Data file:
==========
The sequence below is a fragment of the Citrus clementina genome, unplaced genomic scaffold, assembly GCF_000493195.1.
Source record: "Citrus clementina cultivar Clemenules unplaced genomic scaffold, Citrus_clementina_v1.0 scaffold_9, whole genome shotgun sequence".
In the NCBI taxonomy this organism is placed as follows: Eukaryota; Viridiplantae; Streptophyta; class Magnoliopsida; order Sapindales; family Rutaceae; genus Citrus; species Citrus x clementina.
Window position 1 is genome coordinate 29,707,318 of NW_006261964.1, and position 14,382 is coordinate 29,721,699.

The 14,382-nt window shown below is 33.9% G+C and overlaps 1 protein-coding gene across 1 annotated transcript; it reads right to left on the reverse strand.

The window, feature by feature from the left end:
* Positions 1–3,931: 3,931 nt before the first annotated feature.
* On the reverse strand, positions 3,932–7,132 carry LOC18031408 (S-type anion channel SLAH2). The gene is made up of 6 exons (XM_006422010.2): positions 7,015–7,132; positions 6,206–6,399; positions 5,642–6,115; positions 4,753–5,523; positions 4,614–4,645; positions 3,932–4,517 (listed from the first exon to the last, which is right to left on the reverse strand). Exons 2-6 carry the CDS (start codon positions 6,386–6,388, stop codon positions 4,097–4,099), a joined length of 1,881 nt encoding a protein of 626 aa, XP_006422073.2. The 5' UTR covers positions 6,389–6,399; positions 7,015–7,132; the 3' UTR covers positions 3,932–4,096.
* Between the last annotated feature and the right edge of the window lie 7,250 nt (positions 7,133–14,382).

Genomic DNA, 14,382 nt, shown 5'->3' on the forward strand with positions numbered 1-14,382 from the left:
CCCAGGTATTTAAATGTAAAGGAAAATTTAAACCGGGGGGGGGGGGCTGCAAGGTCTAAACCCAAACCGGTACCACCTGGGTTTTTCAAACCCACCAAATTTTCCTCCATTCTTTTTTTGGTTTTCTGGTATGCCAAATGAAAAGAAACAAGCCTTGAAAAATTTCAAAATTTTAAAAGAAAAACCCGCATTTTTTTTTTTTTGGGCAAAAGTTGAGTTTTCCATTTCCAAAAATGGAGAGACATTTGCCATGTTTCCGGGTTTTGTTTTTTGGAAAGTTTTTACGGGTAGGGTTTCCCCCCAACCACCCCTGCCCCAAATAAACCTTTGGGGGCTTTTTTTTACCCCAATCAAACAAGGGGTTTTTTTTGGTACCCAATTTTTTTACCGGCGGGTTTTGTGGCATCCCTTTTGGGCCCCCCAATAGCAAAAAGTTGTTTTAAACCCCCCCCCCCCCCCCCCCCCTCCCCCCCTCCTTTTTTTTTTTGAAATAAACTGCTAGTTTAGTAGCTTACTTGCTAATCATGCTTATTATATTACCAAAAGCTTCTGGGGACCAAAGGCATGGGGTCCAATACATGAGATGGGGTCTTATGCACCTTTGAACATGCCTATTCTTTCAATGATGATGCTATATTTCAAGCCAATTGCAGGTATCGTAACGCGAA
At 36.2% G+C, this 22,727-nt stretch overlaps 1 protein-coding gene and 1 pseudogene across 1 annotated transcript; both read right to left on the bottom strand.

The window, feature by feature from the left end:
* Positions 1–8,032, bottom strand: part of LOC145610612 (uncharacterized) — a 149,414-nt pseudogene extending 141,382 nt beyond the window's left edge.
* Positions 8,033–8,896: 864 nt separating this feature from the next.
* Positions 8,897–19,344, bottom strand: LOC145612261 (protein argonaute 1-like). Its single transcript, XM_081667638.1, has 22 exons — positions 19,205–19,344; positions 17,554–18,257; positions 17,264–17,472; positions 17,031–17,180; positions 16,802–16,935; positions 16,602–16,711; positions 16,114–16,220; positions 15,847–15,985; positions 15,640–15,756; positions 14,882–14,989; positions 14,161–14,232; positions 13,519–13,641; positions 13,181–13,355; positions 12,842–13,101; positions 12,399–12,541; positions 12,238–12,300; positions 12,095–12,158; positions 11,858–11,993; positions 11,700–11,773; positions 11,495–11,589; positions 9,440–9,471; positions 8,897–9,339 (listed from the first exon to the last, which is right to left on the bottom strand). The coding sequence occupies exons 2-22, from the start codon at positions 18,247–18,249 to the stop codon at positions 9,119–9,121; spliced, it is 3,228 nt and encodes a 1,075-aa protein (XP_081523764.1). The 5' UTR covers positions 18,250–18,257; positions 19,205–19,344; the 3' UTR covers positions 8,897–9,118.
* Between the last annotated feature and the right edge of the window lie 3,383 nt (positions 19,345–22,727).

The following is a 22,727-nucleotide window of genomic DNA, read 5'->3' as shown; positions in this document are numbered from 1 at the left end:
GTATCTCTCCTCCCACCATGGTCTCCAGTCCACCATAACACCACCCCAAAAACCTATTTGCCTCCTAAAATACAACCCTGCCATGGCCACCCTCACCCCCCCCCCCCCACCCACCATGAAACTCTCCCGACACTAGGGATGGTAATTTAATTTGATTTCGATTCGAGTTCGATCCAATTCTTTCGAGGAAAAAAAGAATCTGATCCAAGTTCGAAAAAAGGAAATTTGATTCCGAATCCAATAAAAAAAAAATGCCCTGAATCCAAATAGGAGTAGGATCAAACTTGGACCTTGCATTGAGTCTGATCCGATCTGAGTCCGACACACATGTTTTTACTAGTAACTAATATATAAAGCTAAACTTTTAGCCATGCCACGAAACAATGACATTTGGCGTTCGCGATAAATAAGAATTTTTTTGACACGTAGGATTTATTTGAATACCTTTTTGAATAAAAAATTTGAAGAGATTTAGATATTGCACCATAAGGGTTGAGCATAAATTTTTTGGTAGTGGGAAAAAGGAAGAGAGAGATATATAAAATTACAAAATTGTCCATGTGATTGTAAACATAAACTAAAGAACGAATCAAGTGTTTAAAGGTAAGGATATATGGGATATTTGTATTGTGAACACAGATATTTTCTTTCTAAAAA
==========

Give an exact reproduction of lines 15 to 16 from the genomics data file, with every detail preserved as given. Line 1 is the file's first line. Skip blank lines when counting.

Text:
* Positions 8,033–8,896: 864 nt separating this feature from the next.
* Positions 8,897–19,344, bottom strand: LOC145612261 (protein argonaute 1-like). Its single transcript, XM_081667638.1, has 22 exons — positions 19,205–19,344; positions 17,554–18,257; positions 17,264–17,472; positions 17,031–17,180; positions 16,802–16,935; positions 16,602–16,711; positions 16,114–16,220; positions 15,847–15,985; positions 15,640–15,756; positions 14,882–14,989; positions 14,161–14,232; positions 13,519–13,641; positions 13,181–13,355; positions 12,842–13,101; positions 12,399–12,541; positions 12,238–12,300; positions 12,095–12,158; positions 11,858–11,993; positions 11,700–11,773; positions 11,495–11,589; positions 9,440–9,471; positions 8,897–9,339 (listed from the first exon to the last, which is right to left on the bottom strand). The coding sequence occupies exons 2-22, from the start codon at positions 18,247–18,249 to the stop codon at positions 9,119–9,121; spliced, it is 3,228 nt and encodes a 1,075-aa protein (XP_081523764.1). The 5' UTR covers positions 18,250–18,257; positions 19,205–19,344; the 3' UTR covers positions 8,897–9,118.